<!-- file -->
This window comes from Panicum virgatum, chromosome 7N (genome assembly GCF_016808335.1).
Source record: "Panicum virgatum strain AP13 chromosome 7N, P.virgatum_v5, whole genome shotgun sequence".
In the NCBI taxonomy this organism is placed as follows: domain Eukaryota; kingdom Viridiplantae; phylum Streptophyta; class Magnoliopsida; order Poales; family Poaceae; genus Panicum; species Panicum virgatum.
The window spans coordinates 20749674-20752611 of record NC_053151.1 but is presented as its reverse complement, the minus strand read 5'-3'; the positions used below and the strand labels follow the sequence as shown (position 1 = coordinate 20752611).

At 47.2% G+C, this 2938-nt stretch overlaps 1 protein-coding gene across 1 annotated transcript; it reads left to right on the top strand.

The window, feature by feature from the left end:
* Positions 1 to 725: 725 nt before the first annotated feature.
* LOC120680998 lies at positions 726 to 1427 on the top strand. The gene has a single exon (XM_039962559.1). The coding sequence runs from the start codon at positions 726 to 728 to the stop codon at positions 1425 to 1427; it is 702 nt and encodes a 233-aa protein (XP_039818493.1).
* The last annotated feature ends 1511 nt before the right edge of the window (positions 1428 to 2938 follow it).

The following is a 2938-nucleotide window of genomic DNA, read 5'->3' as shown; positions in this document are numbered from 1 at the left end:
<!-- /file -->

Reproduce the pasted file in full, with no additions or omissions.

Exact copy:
This window comes from Panicum virgatum, chromosome 7N (genome assembly GCF_016808335.1).
Source record: "Panicum virgatum strain AP13 chromosome 7N, P.virgatum_v5, whole genome shotgun sequence".
In the NCBI taxonomy this organism is placed as follows: domain Eukaryota; kingdom Viridiplantae; phylum Streptophyta; class Magnoliopsida; order Poales; family Poaceae; genus Panicum; species Panicum virgatum.
The window spans coordinates 20749674-20752611 of record NC_053151.1 but is presented as its reverse complement, the minus strand read 5'-3'; the positions used below and the strand labels follow the sequence as shown (position 1 = coordinate 20752611).

At 47.2% G+C, this 2938-nt stretch overlaps 1 protein-coding gene across 1 annotated transcript; it reads left to right on the top strand.

The window, feature by feature from the left end:
* Positions 1 to 725: 725 nt before the first annotated feature.
* LOC120680998 lies at positions 726 to 1427 on the top strand. The gene has a single exon (XM_039962559.1). The coding sequence runs from the start codon at positions 726 to 728 to the stop codon at positions 1425 to 1427; it is 702 nt and encodes a 233-aa protein (XP_039818493.1).
* The last annotated feature ends 1511 nt before the right edge of the window (positions 1428 to 2938 follow it).

The following is a 2938-nucleotide window of genomic DNA, read 5'->3' as shown; positions in this document are numbered from 1 at the left end: